FBI Call for Help About Looted Artifacts

On 27 Feb 2019, the US Federal Bureau of Investigation (FBI) released a public statement about an investigation into Don Miller, a collector who acquired 42,000 artifacts from around the world and was accused of looting or buying illegal antiquities, as well as skeletons from about 500 Native American individuals. In 2014, with Miller’s cooperation, the FBI removed 7,000 illegally obtained artifacts worldwide plus the human remains from his home. Since then, the FBI has been trying to repatriate these antiquities to their nations of origin, as well as send the remains to the appropriate tribes for reburial. Meanwhile, the FBI is responsible for proper curation and preservation of the items. Miller died in 2015; no one else has been identified as responsible for the crimes so far.
The FBI is making this case public in the hope that more countries and tribes will contact the FBI to help identify and repatriate the artifacts from the Miller case. An invitation-only database of all items has been made available to experts to use in identification of items. If any CHAMP or MilCHAG members are interested in helping the FBI, please send an email to artifacts@fbi.gov.
This is the type of situation in which the academic and professional archaeologist members in MilCHAG and CHAMP can make a huge difference! Members have expertise in many different professions and cultures, with the potential to answer questions and assess artifacts for law enforcement. If you do become involved in this case, please consider sharing your experience with your fellow members! Just send your information to Laura Childs to forward to the groups.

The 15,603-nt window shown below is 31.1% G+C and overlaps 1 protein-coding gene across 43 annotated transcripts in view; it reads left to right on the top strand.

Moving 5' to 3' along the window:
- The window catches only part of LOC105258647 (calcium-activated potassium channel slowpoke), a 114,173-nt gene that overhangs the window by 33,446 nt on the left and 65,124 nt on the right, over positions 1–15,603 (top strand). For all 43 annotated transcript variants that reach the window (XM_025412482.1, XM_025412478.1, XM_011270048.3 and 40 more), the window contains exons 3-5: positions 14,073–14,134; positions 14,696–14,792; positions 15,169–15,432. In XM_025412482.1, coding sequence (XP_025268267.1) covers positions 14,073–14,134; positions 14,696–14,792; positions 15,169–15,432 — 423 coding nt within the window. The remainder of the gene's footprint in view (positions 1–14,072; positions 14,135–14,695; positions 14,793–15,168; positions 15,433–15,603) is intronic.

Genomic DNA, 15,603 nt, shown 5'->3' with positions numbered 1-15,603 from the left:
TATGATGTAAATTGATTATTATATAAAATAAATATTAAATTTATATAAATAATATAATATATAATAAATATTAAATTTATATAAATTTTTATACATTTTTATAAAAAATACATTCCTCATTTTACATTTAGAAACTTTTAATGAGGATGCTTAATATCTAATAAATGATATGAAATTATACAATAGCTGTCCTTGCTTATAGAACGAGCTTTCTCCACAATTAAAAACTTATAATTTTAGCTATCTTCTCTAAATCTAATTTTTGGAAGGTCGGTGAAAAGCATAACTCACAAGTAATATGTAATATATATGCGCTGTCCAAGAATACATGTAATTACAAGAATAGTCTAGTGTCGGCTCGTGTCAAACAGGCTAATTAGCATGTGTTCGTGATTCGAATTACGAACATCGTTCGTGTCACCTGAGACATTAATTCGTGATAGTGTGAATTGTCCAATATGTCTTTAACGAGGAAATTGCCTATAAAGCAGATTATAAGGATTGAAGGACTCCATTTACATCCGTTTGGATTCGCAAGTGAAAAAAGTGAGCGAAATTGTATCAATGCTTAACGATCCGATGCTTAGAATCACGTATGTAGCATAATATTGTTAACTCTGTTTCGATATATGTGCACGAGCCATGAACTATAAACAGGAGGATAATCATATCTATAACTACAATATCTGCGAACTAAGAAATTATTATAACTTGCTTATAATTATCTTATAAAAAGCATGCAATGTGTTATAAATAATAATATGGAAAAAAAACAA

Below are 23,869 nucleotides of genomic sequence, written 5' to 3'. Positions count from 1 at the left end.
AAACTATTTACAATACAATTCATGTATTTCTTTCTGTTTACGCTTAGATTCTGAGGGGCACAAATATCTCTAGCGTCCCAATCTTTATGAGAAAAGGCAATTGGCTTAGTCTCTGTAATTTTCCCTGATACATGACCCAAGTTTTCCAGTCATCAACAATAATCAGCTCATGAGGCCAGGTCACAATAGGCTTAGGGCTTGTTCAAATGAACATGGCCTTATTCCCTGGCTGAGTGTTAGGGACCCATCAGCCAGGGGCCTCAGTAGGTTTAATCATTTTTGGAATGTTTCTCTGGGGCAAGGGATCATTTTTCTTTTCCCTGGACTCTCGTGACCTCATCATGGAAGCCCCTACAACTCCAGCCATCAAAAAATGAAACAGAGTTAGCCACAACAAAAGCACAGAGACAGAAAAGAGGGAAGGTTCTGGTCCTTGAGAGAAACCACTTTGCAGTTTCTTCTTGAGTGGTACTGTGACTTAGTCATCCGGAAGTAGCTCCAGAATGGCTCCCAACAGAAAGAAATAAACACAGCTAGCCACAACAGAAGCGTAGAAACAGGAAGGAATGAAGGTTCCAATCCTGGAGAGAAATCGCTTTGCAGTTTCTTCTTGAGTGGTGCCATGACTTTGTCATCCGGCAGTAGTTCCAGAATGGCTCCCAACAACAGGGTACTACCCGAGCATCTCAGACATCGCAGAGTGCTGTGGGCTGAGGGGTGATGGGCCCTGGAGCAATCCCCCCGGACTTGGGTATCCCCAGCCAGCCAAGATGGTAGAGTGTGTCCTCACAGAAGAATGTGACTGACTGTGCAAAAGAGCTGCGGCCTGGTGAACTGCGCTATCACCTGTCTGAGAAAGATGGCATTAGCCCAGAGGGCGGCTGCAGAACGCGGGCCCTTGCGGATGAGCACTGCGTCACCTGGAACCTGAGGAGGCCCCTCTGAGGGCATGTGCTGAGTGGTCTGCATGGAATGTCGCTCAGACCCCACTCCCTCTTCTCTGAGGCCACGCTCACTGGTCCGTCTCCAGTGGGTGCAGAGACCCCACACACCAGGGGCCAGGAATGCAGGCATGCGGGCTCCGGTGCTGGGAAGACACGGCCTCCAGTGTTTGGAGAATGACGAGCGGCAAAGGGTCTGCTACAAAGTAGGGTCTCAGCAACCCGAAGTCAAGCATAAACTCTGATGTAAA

Several Lessons Learned can be derived from this case that provide much thoughtful consideration about protecting and preserving cultural property and human remains while respecting the needs and sensitivities of the local peoples. Everyone interested in the topic of protection of cultural property can find helpful information regarding the type of people who collect and loot; the conditions under which they collect; the role of government officials, law enforcement and military personnel; and how to properly recover and repatriate artifacts. A brief outline of these lessons is offered to CHAMP and MilCHAG members as an example that can be used for educational and training purposes for military personnel, law enforcement, museum curators, and government leaders at international, national, state, and local levels.
Lessons Learned_ FBI looting case

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